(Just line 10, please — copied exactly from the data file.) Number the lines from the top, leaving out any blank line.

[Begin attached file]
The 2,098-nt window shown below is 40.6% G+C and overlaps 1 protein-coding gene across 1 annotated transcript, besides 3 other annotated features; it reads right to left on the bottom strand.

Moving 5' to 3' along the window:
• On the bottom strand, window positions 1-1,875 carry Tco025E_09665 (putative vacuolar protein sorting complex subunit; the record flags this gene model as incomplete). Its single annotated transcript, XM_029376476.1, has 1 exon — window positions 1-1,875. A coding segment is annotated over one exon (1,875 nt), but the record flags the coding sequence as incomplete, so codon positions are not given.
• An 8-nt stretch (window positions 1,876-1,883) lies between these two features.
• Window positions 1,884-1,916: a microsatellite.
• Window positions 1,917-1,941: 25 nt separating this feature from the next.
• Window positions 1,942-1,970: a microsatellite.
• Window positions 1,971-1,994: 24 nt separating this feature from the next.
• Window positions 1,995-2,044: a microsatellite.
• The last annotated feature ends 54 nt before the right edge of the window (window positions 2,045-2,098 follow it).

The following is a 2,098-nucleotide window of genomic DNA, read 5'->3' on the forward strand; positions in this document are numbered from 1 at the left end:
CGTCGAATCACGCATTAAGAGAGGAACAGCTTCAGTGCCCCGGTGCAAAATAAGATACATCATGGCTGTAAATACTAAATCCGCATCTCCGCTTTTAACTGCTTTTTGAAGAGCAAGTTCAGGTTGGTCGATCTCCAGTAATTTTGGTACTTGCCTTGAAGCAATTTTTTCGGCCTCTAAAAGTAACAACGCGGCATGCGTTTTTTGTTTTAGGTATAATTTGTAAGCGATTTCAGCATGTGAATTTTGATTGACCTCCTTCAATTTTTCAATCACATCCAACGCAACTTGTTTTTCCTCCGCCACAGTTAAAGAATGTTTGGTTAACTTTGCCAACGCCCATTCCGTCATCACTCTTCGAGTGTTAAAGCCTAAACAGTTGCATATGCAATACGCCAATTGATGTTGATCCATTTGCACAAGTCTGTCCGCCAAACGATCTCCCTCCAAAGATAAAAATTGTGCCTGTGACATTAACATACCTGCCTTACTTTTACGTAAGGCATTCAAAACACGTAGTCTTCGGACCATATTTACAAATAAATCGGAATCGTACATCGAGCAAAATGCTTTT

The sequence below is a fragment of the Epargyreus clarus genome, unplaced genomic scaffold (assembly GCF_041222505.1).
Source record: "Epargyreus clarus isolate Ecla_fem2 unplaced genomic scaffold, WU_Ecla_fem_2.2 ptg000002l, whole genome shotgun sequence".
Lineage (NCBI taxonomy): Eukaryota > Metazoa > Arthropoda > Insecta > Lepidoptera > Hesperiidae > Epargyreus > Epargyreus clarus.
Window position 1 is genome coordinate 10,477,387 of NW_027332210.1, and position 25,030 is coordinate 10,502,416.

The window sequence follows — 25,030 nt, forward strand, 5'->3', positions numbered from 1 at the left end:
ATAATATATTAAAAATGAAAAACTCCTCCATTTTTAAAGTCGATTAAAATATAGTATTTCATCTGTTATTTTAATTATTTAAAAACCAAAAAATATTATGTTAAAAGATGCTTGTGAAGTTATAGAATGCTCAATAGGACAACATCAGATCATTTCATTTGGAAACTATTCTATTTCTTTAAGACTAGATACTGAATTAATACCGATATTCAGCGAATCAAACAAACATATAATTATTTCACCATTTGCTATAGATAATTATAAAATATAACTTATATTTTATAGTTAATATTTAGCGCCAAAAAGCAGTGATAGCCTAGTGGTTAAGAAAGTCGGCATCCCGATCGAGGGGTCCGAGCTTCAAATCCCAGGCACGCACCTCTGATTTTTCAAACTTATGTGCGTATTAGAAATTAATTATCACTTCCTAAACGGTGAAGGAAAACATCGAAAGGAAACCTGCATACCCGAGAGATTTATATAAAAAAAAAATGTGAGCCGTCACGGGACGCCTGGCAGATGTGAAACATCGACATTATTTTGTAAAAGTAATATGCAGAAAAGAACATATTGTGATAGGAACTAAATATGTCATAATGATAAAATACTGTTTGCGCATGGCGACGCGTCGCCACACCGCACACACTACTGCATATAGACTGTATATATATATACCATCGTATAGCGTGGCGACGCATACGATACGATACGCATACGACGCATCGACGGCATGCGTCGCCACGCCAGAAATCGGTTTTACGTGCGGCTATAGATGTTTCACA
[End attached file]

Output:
• The last annotated feature ends 54 nt before the right edge of the window (window positions 2,045-2,098 follow it).